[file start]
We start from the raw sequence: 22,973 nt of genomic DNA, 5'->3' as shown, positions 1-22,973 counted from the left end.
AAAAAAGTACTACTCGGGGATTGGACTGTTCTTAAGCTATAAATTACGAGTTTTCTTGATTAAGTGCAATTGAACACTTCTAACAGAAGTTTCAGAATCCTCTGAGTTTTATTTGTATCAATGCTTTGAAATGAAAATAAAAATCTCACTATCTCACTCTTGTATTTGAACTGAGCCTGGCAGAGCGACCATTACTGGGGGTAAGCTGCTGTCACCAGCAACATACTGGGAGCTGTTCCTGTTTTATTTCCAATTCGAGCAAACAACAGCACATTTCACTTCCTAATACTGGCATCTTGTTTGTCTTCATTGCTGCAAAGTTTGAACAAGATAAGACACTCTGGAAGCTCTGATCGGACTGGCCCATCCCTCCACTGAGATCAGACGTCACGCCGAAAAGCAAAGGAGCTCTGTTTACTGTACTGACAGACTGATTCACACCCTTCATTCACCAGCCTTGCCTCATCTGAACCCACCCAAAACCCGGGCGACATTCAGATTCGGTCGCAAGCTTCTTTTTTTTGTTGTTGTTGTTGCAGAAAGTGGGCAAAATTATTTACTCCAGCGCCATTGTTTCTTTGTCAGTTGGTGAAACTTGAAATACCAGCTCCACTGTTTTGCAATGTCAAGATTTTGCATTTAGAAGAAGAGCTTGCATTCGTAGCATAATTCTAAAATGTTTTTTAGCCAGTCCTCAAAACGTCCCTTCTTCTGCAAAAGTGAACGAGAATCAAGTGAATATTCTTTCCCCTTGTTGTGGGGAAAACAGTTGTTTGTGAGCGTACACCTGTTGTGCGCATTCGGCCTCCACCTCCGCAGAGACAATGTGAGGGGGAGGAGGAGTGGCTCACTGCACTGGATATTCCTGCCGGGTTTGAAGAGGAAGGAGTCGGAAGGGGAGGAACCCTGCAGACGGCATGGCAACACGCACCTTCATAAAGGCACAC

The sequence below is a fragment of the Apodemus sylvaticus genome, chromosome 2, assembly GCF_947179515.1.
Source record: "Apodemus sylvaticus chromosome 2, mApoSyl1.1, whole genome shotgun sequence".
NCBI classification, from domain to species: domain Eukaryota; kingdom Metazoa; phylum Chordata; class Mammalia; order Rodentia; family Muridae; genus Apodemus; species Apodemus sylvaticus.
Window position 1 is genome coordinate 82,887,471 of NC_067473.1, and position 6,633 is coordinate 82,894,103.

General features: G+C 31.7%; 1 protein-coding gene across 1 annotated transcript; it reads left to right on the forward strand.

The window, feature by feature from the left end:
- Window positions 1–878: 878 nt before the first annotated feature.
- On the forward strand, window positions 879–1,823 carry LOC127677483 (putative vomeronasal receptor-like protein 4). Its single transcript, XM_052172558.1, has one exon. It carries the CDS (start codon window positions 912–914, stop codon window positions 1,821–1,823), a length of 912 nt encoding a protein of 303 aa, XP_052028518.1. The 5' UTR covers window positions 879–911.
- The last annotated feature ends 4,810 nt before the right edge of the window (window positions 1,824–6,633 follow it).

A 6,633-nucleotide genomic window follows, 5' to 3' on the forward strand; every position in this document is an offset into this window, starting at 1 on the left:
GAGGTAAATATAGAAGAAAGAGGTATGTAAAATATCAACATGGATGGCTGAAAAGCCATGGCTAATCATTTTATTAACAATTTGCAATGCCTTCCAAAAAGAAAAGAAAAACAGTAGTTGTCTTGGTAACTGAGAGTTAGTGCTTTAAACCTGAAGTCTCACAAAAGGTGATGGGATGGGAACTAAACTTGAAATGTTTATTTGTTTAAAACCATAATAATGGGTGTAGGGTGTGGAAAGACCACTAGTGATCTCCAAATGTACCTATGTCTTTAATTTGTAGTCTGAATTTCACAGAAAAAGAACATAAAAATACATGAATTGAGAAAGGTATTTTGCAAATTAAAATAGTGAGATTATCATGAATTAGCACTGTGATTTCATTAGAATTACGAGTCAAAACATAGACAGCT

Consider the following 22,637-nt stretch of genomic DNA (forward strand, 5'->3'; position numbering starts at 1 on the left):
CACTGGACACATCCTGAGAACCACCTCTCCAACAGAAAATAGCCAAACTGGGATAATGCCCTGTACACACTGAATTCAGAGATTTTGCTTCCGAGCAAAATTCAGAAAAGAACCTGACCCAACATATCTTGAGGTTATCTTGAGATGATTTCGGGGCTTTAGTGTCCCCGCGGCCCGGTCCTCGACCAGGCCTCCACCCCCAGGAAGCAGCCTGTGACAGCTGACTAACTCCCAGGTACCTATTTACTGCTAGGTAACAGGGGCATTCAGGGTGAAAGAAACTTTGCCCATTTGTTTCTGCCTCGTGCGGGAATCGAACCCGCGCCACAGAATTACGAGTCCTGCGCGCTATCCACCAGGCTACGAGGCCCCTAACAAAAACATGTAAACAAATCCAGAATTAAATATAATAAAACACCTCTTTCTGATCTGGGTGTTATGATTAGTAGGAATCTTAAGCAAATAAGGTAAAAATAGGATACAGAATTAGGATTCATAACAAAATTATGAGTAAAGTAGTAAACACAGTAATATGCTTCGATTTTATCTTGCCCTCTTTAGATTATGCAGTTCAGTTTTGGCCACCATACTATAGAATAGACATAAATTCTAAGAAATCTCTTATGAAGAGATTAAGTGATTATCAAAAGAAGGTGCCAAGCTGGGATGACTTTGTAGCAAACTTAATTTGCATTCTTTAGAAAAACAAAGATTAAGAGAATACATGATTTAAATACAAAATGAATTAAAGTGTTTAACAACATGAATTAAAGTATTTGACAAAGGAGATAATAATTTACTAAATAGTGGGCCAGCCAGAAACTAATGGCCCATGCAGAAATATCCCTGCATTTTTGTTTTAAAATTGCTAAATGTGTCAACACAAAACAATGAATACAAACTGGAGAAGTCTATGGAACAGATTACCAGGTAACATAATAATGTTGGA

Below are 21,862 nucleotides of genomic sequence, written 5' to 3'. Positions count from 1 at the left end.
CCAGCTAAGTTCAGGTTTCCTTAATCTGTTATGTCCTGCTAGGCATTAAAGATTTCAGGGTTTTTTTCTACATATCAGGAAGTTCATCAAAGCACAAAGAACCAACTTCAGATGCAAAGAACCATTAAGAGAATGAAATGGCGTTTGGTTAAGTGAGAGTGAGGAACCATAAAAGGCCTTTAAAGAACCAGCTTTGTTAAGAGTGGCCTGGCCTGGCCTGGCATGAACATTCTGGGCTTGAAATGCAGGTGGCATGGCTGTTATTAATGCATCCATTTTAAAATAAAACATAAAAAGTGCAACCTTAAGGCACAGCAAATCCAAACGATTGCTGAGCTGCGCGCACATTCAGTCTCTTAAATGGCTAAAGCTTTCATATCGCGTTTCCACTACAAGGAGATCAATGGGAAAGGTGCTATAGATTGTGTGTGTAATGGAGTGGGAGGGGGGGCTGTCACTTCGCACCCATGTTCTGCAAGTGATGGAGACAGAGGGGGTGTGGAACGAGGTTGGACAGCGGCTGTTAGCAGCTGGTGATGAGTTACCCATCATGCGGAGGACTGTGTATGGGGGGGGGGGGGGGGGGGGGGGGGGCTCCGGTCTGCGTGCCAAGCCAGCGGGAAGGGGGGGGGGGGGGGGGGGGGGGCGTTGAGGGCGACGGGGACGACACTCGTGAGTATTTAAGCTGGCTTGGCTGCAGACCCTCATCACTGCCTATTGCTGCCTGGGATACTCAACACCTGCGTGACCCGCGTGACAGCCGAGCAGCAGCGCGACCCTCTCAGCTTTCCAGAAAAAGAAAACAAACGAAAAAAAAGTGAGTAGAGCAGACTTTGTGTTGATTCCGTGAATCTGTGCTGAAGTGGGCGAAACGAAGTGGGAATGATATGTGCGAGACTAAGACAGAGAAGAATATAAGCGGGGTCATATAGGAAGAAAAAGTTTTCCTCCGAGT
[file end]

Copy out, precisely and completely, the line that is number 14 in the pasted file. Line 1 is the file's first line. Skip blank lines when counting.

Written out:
Consider the following 22,637-nt stretch of genomic DNA (forward strand, 5'->3'; position numbering starts at 1 on the left):